James Alan McPherson taught at the Iowa Writers Workshop beginning in 1981. In 1978, he received a Pulitzer Prize in Fiction for his Elbow Room. In 1981, he read his short story, “There was once a State Called Franklin“, the same year he was named a MacArthur Fellow, and in 1995 he was inducted into the American Academy of Arts and Sciences.
The Iowa Digital Library also contains a lecture he presented in 2003 at the Iowa Memorial Union, giving examples of the types of landscapes across the world that have influenced peoples’ thinking and philosophies.
James Alan McPherson died yesterday at the age of 72.
Together with the University of Iowa Museum of Natural History, the UI Libraries launched a new DIY History collection, the Egg Cards, a little over a month ago. These field note cards were collected by amateur ornithologists during the late 1800s/early 1900s in Iowa and elsewhere, for the purposes of identifying egg specimens in nests. Being handwritten, these cards haven’t been searchable, but with the power of crowdsourced transcription, will become a searchable database to accompany the museum’s collection of bird eggs.
This represents the first “natural science” project in the DIY History program, following the success of citizen science initiatives such as Zooniverse’s Galaxy Zoo and the Smithsonian’s Bumblebee Project. Participation in the Egg Cards bounced with the release of an IowaNow article, and the 1900 cards are nearing halfway completion. Join the fun – while you still can!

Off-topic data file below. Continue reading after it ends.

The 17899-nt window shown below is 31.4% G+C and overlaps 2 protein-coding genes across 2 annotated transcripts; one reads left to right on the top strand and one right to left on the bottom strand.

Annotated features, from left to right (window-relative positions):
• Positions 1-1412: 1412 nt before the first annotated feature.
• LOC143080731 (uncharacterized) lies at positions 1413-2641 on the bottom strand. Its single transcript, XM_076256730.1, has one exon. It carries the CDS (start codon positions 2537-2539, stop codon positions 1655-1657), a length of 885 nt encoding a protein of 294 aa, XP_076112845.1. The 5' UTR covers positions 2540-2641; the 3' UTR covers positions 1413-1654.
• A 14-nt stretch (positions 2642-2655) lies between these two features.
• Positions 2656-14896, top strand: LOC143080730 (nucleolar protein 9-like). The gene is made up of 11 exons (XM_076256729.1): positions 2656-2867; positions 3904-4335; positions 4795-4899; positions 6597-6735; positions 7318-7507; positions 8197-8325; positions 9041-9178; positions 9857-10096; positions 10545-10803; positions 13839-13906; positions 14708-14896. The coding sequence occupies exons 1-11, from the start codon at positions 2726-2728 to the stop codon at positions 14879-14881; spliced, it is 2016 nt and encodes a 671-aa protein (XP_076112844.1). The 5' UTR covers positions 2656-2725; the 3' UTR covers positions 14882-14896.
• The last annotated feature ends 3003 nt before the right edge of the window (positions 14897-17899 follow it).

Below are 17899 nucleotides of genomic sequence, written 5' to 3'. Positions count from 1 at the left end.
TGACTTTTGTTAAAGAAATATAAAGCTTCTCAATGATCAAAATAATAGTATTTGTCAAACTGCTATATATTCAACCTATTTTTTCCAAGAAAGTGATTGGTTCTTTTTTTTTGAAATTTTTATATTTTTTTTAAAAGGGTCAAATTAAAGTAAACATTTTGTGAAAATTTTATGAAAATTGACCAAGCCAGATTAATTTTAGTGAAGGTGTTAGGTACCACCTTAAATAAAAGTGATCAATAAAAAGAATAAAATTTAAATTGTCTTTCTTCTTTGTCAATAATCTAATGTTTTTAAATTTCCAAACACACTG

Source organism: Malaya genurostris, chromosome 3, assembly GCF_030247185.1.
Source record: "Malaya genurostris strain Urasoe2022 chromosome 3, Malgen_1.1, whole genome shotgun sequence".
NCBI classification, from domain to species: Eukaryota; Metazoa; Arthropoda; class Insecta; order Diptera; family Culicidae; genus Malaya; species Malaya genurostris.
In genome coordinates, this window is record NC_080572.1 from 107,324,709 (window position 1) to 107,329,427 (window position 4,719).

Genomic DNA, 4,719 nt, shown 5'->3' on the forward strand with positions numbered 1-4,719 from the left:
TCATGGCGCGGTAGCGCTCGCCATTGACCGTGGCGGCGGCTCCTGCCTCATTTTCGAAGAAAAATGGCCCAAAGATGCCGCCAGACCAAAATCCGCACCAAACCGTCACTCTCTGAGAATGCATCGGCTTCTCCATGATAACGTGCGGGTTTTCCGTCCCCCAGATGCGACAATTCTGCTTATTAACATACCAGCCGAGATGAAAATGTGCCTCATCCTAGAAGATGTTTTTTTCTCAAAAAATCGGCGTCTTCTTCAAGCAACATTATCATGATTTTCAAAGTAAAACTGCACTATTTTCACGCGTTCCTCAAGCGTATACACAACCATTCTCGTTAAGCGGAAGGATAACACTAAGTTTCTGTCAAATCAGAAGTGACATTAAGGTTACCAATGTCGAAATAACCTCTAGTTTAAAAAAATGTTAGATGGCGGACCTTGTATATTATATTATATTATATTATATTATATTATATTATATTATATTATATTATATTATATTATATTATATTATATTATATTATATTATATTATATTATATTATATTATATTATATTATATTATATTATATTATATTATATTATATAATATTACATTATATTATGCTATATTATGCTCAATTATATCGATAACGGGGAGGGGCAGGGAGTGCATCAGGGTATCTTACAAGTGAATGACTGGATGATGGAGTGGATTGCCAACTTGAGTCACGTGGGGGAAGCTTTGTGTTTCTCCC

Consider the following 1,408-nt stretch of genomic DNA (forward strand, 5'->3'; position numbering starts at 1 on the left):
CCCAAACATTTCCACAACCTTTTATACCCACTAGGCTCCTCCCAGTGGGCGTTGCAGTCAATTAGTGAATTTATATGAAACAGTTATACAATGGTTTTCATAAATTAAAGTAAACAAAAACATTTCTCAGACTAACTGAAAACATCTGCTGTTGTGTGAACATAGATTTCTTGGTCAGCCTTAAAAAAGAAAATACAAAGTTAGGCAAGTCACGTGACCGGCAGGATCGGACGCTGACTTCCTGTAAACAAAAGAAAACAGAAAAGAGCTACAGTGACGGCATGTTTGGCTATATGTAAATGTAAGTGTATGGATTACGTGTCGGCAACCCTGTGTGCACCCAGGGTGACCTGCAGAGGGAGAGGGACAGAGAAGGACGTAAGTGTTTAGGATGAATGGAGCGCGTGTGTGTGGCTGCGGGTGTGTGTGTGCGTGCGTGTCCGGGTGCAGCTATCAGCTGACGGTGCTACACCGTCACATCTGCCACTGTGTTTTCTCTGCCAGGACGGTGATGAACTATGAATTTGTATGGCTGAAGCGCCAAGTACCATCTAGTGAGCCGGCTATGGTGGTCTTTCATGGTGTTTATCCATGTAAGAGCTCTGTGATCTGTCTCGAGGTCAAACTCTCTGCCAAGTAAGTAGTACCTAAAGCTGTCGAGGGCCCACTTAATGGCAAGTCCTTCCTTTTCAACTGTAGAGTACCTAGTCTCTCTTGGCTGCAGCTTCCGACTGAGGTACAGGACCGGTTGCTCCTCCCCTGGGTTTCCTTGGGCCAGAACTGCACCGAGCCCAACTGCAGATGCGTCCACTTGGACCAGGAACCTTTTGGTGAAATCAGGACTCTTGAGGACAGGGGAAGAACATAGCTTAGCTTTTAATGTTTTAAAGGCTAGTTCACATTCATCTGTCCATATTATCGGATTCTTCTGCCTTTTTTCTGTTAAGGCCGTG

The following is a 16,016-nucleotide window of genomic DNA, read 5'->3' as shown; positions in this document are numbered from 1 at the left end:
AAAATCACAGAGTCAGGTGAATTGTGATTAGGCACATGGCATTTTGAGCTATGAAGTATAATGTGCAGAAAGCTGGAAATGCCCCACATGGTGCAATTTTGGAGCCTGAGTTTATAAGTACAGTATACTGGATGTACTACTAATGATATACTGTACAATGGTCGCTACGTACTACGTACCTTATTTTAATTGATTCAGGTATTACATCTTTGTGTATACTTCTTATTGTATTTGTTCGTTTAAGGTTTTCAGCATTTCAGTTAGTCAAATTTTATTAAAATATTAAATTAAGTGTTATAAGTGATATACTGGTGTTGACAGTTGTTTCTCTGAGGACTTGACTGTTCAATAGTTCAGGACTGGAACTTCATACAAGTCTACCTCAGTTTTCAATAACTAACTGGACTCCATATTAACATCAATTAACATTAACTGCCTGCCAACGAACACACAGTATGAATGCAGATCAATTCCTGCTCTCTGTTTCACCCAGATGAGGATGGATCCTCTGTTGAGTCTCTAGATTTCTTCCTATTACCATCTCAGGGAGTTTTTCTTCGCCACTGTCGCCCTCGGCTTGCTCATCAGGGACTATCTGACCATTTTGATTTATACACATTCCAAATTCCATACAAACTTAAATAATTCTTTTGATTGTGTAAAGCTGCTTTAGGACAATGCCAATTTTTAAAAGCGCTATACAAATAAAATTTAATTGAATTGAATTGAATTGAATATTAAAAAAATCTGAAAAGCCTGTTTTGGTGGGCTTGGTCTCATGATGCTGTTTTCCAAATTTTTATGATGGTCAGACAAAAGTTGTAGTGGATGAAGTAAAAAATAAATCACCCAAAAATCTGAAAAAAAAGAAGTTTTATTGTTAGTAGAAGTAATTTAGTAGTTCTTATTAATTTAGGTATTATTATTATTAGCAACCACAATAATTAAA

The Iowa Digital Library is fortunate to host the college scrapbooks of three University of Iowa students from the 1920s and 1930s, which provide views of the African-American community during their time on campus.
Hal and Avril Chase of Des Moines, Iowa, funded the purchase of this album for the University of Iowa Archives.
James Morris was the son of James Morris, Sr., a long-time publisher of the Iowa State Bystander, an African-American newspaper. James Morris Jr. married Arlene J. Roberts Morris, the first African-American woman psychologist to be licensed by the Iowa State Board of Psychology.
Digital Research & Publishing is pleased to announce that Rob Shepard has accepted our offer to be the new Geospatial Information Systems (GIS) Librarian for the UI Libraries. Rob comes to us from the University of Nebraska – Lincoln where he is pursuing a Ph.D. in Geography.
We at DRP are looking forward to the talents and experience Rob brings that will further enhance the accessibility and usability of geospatial resources (everything’s spatial!) in the Iowa Digital Library. Rob will also be working on cross-campus coordination of GIS and support for faculty research and other Libraries partners.
Today is the vernal equinox – the first day of spring. 72 years ago, Nile Kinnick reflected on its meaning from the U.S. Naval Air Station in Pensacola, Florida. His words about the trajectory of the ongoing war are startlingly prescient, before turning his thoughts to springtime at home. Thanks to DRP’s Wendy Robertson for finding this letter today, and to the DIYHistory participant/s who transcribed it.